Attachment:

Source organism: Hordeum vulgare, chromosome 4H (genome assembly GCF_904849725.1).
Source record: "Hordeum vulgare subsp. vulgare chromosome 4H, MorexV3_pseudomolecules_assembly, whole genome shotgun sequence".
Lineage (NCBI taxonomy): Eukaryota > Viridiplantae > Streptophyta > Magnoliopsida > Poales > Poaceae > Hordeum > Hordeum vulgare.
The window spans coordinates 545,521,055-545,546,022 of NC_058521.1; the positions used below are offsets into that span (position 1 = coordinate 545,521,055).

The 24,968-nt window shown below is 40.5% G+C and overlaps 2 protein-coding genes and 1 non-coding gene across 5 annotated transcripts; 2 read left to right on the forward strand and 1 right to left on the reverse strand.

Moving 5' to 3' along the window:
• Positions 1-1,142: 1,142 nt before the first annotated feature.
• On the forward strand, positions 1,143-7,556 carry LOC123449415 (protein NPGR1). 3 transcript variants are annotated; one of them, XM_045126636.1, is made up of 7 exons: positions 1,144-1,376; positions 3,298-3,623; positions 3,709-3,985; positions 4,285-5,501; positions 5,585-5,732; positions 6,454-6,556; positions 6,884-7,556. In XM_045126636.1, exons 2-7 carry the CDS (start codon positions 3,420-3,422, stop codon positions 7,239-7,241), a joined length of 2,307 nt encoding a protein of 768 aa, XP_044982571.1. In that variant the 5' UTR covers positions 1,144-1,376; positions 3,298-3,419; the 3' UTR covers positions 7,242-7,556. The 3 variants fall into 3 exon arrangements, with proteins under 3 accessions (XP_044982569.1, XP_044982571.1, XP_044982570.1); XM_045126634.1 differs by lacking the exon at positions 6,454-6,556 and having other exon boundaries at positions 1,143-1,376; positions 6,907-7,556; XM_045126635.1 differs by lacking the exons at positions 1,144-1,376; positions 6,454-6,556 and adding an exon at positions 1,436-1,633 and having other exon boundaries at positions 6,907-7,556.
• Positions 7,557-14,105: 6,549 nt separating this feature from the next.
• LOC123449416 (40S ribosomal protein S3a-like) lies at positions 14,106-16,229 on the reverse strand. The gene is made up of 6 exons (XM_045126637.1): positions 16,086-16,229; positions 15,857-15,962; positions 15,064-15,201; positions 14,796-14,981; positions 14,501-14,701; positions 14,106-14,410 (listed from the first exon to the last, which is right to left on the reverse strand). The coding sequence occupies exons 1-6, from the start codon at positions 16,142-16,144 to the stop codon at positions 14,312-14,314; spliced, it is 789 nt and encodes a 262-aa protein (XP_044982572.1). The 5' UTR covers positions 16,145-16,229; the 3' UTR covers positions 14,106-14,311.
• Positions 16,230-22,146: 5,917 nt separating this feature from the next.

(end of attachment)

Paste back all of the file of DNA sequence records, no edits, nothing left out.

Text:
Source organism: Hordeum vulgare, chromosome 4H (genome assembly GCF_904849725.1).
Source record: "Hordeum vulgare subsp. vulgare chromosome 4H, MorexV3_pseudomolecules_assembly, whole genome shotgun sequence".
Lineage (NCBI taxonomy): Eukaryota > Viridiplantae > Streptophyta > Magnoliopsida > Poales > Poaceae > Hordeum > Hordeum vulgare.
The window spans coordinates 545,521,055-545,546,022 of NC_058521.1; the positions used below are offsets into that span (position 1 = coordinate 545,521,055).

The 24,968-nt window shown below is 40.5% G+C and overlaps 2 protein-coding genes and 1 non-coding gene across 5 annotated transcripts; 2 read left to right on the forward strand and 1 right to left on the reverse strand.

Moving 5' to 3' along the window:
• Positions 1-1,142: 1,142 nt before the first annotated feature.
• On the forward strand, positions 1,143-7,556 carry LOC123449415 (protein NPGR1). 3 transcript variants are annotated; one of them, XM_045126636.1, is made up of 7 exons: positions 1,144-1,376; positions 3,298-3,623; positions 3,709-3,985; positions 4,285-5,501; positions 5,585-5,732; positions 6,454-6,556; positions 6,884-7,556. In XM_045126636.1, exons 2-7 carry the CDS (start codon positions 3,420-3,422, stop codon positions 7,239-7,241), a joined length of 2,307 nt encoding a protein of 768 aa, XP_044982571.1. In that variant the 5' UTR covers positions 1,144-1,376; positions 3,298-3,419; the 3' UTR covers positions 7,242-7,556. The 3 variants fall into 3 exon arrangements, with proteins under 3 accessions (XP_044982569.1, XP_044982571.1, XP_044982570.1); XM_045126634.1 differs by lacking the exon at positions 6,454-6,556 and having other exon boundaries at positions 1,143-1,376; positions 6,907-7,556; XM_045126635.1 differs by lacking the exons at positions 1,144-1,376; positions 6,454-6,556 and adding an exon at positions 1,436-1,633 and having other exon boundaries at positions 6,907-7,556.
• Positions 7,557-14,105: 6,549 nt separating this feature from the next.
• LOC123449416 (40S ribosomal protein S3a-like) lies at positions 14,106-16,229 on the reverse strand. The gene is made up of 6 exons (XM_045126637.1): positions 16,086-16,229; positions 15,857-15,962; positions 15,064-15,201; positions 14,796-14,981; positions 14,501-14,701; positions 14,106-14,410 (listed from the first exon to the last, which is right to left on the reverse strand). The coding sequence occupies exons 1-6, from the start codon at positions 16,142-16,144 to the stop codon at positions 14,312-14,314; spliced, it is 789 nt and encodes a 262-aa protein (XP_044982572.1). The 5' UTR covers positions 16,145-16,229; the 3' UTR covers positions 14,106-14,311.
• Positions 16,230-22,146: 5,917 nt separating this feature from the next.